Now Rachel had taken the images, and put them in the camel's furniture, and sat upon them. And Laban searched all the tent, but found them not.

And put them in the camel's furniture, and sat upon them. The common pack-saddle is often used as a seat or a cushion, against which a person squatted on the floor may lean. [But kar (H3733) denotes a carriage, a litter; and kar (H3733) hagaamaal (H1581), a camel's litter, saddle - i:e., the houda or canopy begirt on a camel's back, in which ladies are seated when traveling.]

Verse 35

And she said to her father, Let it not displease my lord that I cannot rise up before thee; for the custom of women is upon me. And he searched, but found not the images.

Let it not displease my lord. The Hebrews, instead of addressing a person of dignity in the second person singular, thou and thee, said, "my lord" (Numbers 12:11; 1 Kings 17:18; 2 Samuel 14:9).

For the custom of women is upon me. She availed herself of a notion which seems to have obtained in patriarchal times, and which was afterward enacted in the Mosaic Code as a law, that a woman in the alleged circumstances was unclean, and communicated a taint to everything with which she came into contact. It was a mere pretext, however, on the part of Rachel, to avoid the further researches of her father.

Verses 36-43

And Jacob was wroth, and chode with Laban: and Jacob answered and said to Laban, What is my trespass? what is my sin, that thou hast so hotly pursued after me?

Jacob answered and said to Laban. The use of the word "answered," as in this instance, is a Hebrew idiom, and peculiar to the Hebrew mode of conception, in reference to something prior as the occasion of speaking. The words, though in the form of question, are an answer to Laban's injurious, and so far as Jacob was concerned, unfounded, suspicions. Recrimination on his part was natural in the circumstances, and, as usual, when passion is high, the charges took a wide range. He rapidly enumerated his grievances for 20 years, and in a tone of unrestrained severity described the niggard character and vexatious exactions of his uncle, together with the hardships of various kinds he had patiently endured.

Verse 38. The rams ... have I not eaten. Eastern people seldom kill the females for food unless they are barren.

Verse 39. That which was torn of beasts. The shepherds are strictly responsible for losses in the flock, unless they can prove these were occasioned by casualties beyond their foresight to anticipate, or their power to prevent. They are bound every evening to re-deliver their charge as they received it, without diminution. Their wages being paid not in money but in kind, consisting commonly of a tenth part of the milk and lambs, they are required, in the event of any of the flock being lost while under their custody, to make up the damage out of their earnings; and even in those exceptional cases where they can plead the prevalence of distemper, or the ravages of wild beasts, they must demonstrate their attention in applying the proper remedies to the diseased, and their vigilance in repelling the ravenous prowlers by some ocular proof, such as the diseased head or body of the animal, or a fragment of its ears, legs, or tail, snatched from the beast of prey (Amos 3:12). These stringent rules were in existence in the time of Jacob, who, however, chose rather to repair the losses himself than to enter upon the irksome task of satisfying his grasping father-in-law.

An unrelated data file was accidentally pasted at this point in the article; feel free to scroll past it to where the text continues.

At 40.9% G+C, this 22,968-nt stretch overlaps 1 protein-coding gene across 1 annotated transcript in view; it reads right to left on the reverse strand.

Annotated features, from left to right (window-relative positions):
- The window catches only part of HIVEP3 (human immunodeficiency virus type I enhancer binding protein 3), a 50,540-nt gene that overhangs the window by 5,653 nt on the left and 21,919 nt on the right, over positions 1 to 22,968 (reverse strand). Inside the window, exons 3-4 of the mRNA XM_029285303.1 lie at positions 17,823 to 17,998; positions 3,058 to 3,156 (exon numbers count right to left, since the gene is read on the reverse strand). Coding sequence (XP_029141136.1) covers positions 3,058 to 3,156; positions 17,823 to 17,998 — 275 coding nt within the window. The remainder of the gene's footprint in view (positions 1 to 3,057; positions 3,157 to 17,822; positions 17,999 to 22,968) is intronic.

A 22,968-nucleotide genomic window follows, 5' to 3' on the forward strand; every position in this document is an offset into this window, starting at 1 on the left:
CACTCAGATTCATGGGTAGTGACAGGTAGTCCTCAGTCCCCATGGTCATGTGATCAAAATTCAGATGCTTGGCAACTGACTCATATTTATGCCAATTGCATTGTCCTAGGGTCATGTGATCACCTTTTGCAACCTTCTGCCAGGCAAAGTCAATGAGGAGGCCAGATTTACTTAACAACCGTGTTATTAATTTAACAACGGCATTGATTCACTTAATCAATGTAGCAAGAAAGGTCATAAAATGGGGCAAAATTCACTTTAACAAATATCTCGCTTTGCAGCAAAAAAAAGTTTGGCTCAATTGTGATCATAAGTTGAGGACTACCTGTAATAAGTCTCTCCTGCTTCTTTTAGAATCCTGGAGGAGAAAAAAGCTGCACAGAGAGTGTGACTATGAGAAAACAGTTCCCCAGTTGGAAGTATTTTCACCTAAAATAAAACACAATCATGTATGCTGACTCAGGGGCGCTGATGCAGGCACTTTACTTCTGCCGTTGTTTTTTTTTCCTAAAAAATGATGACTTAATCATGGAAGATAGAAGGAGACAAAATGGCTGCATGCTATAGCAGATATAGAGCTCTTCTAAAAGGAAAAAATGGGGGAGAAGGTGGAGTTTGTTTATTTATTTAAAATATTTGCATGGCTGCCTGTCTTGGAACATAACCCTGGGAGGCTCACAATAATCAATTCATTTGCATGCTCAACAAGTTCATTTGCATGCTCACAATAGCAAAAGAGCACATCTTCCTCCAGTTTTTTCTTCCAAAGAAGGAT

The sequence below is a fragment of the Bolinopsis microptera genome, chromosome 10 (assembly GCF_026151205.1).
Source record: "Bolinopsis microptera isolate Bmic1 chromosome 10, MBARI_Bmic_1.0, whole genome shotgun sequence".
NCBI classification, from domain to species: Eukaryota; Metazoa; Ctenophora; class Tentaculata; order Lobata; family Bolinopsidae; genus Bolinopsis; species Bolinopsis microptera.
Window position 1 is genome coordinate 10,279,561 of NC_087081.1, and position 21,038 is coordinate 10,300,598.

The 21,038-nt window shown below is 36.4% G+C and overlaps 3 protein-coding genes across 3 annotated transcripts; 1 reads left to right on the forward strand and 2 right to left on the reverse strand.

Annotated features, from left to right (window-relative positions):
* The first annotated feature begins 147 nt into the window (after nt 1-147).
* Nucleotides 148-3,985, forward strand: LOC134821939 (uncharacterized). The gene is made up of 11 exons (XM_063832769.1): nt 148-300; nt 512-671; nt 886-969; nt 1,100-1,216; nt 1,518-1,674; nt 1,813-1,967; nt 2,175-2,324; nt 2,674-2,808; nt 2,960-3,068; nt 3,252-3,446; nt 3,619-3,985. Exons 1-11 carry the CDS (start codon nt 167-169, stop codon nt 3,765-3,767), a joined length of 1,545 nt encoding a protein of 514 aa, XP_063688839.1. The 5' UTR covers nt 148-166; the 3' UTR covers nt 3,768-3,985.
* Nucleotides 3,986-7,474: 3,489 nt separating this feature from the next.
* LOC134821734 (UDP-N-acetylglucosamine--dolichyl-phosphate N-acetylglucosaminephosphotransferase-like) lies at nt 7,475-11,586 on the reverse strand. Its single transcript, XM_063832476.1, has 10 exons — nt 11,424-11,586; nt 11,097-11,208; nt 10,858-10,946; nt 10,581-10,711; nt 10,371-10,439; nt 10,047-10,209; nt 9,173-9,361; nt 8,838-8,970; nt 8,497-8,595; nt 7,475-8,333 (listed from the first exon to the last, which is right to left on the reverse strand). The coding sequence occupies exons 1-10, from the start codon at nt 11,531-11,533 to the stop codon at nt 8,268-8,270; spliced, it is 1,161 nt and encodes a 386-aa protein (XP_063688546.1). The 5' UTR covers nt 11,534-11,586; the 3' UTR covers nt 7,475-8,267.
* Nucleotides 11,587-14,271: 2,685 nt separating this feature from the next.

Verse 40. In the day the drought consumed me, and the frost by night. Obliged to be much abroad in the fields, under the slender covert of a tent, and frequently without any shelter, he was exposed, not only to all the variations of the seasons, but to the sudden and great alternations of temperature which distinguish the climate of Mesopotamia, where the vicissitudes of day and night appear like a transition in a few hours, from the heat of the summer's solstices to the piercing cold and rigours of winter. The temperature changes often in 24 hours from the greatest extremes of heat and cold, most trying to the shepherd who has to keep watch by his flocks.

Verse 42. The Fear of Isaac [Hebrew, pachad (H6343)] - the object of his fear and reverence (see the note at verse 53). Much allowance must be made for Jacob. Great and long-continued provocations ruffle the mildest and most disciplined tempers. It is difficult to "be angry and sin not." But these two relatives, after having given utterance to their pent-up feelings, came at length to a mutual understanding. Laban was so cut by the severe and well-founded reproaches of Jacob, that he saw the necessity of an immediate surrender, or rather, God influenced him to make reconciliation with his injured nephew (Proverbs 16:7).